Microeconomics Study Guide – Law of Demand Explained

microeconomics study guideMicroeconomics is part common sense or logic and part pure learning. The rules of microeconomics form part of our everyday lives. Think about how we react to price changes at the local grocery store. The more the price goes up, the less we want to buy as consumers.  As prices increase we buy less and less of a given product. But in terms of the company selling the product, the higher the price goes, the more the company wants to sell to cash in on the profits. This concept is part of supply and demand in microeconomics and the concept forms the basis of some of the most important microeconomic fundamentals. For an introduction to demand and supply analysis in Microeconomics for CFA purposes, enroll in the CFA Level 1 Economics course. This course will introduce you to the analysis of demand and supply. It will teach you how to understand consumer demand and it will teach you about demand and supply from the organization’s point of view.

The Law of Demand – Terms You Should Know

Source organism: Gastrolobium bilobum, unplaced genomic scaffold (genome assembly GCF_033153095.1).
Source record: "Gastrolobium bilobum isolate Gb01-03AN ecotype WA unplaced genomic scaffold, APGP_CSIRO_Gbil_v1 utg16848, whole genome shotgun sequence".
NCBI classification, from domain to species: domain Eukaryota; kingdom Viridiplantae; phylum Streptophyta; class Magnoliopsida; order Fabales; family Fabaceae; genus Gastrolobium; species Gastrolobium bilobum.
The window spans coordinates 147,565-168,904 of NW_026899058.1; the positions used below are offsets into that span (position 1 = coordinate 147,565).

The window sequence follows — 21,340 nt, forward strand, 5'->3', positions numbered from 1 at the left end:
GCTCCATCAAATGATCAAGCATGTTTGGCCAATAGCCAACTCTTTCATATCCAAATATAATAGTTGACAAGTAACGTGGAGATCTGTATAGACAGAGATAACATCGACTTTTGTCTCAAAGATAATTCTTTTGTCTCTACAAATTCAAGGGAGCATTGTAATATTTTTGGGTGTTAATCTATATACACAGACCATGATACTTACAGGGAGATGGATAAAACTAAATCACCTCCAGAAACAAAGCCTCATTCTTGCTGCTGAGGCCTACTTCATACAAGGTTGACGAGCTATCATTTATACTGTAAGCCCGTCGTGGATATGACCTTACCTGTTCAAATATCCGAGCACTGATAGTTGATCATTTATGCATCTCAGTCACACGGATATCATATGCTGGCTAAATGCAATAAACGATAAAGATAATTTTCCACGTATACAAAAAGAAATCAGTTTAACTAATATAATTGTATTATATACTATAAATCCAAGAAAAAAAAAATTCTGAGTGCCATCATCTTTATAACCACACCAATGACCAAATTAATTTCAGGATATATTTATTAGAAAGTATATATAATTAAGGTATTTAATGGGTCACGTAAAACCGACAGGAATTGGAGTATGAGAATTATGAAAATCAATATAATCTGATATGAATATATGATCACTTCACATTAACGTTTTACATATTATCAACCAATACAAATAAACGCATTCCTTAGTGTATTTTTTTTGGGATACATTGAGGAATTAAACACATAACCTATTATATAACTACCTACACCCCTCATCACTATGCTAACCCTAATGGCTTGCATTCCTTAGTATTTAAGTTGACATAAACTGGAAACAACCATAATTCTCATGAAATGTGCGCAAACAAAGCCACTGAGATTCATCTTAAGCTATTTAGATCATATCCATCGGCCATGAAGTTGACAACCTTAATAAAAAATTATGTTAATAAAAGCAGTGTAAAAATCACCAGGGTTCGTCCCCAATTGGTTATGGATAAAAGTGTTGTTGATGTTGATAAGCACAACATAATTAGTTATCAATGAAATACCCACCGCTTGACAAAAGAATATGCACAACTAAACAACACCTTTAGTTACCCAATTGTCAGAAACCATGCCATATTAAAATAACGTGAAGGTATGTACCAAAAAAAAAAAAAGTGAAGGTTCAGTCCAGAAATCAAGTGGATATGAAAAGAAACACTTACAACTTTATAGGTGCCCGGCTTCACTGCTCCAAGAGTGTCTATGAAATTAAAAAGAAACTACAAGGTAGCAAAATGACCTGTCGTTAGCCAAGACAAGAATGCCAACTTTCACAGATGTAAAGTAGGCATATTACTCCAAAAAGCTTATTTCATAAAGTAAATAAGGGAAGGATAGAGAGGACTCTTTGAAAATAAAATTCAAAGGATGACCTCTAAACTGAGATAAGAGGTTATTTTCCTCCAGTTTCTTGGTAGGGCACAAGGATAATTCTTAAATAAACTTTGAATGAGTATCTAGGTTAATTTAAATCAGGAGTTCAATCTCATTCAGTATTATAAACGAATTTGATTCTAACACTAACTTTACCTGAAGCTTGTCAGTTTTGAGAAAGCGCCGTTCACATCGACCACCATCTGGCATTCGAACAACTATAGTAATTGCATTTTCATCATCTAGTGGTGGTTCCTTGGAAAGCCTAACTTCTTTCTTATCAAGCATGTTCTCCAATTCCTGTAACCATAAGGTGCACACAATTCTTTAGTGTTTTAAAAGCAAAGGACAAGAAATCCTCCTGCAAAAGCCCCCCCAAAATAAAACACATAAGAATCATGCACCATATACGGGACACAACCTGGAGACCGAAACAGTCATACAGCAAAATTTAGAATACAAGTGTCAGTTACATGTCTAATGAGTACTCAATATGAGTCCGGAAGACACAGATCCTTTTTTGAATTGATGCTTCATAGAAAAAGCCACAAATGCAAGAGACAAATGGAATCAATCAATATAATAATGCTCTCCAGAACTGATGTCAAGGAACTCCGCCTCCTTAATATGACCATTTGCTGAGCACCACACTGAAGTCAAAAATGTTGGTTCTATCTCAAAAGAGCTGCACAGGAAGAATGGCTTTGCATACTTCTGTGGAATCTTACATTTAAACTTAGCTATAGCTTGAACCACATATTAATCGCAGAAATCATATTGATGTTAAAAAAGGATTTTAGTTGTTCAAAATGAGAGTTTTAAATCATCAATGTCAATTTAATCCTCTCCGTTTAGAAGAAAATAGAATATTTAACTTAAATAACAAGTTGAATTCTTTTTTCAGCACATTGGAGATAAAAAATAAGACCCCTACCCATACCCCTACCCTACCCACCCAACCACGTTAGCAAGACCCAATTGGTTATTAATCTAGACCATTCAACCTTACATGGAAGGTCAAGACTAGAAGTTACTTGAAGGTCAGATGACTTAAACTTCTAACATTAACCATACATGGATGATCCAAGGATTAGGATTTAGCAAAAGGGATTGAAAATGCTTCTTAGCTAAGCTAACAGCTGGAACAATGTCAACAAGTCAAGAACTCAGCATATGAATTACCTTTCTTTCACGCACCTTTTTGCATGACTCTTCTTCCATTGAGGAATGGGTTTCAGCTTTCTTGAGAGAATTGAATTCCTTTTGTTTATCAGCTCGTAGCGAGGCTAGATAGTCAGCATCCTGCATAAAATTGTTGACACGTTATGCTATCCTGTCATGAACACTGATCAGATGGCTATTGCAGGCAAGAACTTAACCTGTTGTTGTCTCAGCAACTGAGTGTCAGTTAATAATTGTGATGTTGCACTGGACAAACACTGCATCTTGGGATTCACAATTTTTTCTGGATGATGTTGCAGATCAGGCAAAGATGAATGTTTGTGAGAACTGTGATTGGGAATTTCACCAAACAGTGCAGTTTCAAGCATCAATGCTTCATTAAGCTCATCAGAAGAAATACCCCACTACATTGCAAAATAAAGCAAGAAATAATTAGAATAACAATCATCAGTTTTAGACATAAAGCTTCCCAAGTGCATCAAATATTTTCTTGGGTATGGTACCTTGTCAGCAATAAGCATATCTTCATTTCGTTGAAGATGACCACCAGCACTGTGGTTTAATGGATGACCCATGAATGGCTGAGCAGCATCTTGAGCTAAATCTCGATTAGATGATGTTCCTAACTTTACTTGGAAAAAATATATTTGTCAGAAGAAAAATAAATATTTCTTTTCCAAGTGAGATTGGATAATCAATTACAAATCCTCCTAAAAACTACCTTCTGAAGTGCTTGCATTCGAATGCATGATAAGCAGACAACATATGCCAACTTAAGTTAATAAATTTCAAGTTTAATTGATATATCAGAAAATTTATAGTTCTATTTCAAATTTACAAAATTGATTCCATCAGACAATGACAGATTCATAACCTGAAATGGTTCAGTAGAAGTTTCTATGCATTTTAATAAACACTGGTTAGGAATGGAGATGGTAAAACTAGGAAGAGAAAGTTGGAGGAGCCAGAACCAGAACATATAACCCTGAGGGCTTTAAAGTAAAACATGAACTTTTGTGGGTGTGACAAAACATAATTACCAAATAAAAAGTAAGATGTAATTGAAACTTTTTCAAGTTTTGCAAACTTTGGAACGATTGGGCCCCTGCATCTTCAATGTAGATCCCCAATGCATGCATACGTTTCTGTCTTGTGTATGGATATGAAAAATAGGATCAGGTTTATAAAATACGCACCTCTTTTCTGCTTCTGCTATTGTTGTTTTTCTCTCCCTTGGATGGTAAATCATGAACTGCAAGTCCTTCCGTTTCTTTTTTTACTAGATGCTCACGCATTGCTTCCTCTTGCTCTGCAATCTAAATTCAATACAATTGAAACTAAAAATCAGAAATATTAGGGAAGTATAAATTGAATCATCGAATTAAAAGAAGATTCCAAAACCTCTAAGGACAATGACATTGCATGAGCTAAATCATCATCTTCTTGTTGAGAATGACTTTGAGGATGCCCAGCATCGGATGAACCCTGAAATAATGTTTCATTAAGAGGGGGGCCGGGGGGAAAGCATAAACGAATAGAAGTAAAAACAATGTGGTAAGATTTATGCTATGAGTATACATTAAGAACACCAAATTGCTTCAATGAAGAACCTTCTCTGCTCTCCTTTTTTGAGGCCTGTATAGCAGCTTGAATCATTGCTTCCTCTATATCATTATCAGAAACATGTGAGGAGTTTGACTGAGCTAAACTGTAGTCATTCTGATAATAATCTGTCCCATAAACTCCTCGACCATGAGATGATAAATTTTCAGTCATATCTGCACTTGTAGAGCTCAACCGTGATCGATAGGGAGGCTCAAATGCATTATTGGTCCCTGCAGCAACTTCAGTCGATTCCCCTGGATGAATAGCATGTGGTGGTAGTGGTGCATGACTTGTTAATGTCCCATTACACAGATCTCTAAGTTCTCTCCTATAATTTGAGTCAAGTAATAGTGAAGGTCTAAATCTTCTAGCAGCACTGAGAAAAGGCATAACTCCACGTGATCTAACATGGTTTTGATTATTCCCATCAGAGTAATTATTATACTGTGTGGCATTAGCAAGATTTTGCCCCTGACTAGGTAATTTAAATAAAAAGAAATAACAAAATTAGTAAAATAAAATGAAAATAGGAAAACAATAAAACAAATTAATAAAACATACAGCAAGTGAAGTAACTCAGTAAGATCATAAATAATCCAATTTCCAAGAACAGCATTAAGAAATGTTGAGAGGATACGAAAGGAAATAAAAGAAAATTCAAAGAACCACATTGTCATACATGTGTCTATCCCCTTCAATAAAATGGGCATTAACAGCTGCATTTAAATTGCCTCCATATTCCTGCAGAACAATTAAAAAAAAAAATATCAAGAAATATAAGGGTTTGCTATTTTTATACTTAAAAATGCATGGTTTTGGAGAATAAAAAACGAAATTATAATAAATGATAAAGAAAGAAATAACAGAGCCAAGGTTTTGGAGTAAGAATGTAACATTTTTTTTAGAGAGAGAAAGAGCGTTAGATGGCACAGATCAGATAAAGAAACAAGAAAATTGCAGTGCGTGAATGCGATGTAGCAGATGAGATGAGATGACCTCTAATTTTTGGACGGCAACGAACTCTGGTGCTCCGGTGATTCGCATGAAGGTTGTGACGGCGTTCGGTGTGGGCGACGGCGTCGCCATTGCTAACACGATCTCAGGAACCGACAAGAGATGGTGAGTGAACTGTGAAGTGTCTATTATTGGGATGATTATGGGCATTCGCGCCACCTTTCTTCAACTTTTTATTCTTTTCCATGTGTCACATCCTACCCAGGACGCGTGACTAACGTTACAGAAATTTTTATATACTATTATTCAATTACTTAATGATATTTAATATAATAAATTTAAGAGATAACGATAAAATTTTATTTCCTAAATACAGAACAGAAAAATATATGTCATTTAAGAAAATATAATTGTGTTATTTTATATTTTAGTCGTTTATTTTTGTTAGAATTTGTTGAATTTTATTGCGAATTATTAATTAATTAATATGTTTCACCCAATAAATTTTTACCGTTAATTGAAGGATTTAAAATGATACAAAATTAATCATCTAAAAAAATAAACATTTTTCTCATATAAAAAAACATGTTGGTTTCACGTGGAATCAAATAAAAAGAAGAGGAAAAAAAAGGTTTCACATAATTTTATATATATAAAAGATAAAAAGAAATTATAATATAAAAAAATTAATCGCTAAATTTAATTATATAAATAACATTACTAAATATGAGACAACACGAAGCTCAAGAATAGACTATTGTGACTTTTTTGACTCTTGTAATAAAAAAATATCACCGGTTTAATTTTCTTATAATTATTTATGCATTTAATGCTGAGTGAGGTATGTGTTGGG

Let’s start by looking at the concepts and terms used in defining the laws of demand. Terms used to define demand include: ·         Demand – Demand represents the relationship between what goods and services cost and the amount that consumers are willing to purchase at a given price. For example, if a stick of butter costs fifty cents, a consumer would buy ten but if it cost a dollar each consumers would only buy five. ·         Aggregate Demand – the combined demand of all households or buyers in the market. ·         Buyer – A person who purchases goods or services from a seller. ·         Competition – The number of buyers or sellers who are trying to buy or sell a service. Competition can only affect prices where there are large amounts of buyers or sellers and where no one individual has the ability to affect market prices. ·         Complementary product – A product whose demand is linked to another product in some way. A change in the demand of one product will affect the demand for the other product. Like Bread and butter to a certain extent. When more bread is sold, more butter is sold too. ·         Demand Curve – The demand curve is a graphical depiction of the relationship between the price of an item and the buyer’s willingness to purchase the item. The demand curve slopes downwards showing less willingness to purchase as prices increase. ·         Diminishing return – The concept that explains that the marginal utility of successive purchases decreases as quantities purchased increases. Think of it in terms of butter. You may really need five sticks of butter. Ten becomes less useful and one hundred even less useful. In fact one hundred sticks of butter may cause some storage headaches! ·         Equilibrium Price – The price point at which the supply of a product or service meets the demand for that product or service. Also called the market clearing price. ·         Equilibrium Quantity – The amount of goods or services sold at the equilibrium price. ·         Normal Goods – Goods that react to market forces normally. When income rises, prices rise and when income falls, prices fall. ·         Inferior Goods – When income rises, prices fall and when income falls prices rise – think of when people looks for bargains because their income has decreased. ·         Veblen Goods – also known as snob goods – as prices increase, demand for product increases due to their perceived social value. Think of items like designer clothing. ·         Household – A unit of buyers. ·         Income Effect – This is a mechanism used to describe the effect of changes in price on changes in consumption. The income effect essentially says that a buyer feels poorer as prices increase or richer as prices decrease. Income hasn’t really changed but buyers feel like it has. ·         Marginal Utility – The utility derived from each successive purchase of a particular good or service. Think of the ten sticks of butter versus one hundred. ·         Market – The group of buyers and sellers buying and selling the same goods or services. It generally refers to a large group of buyers and sellers. ·         Optimization – The process of maximizing the use of resources. ·         Resource – The supply of capital, materials, assets, etc. within an economy. Resources may be consumed and become scarce with insufficient to go around. ·         Scarcity – The concept that goods and services are scarce. There is not enough for everyone. ·         Seller – A unit or person that sells goods to the buyer. ·         Utility –  a measure of the “happiness” value of an item.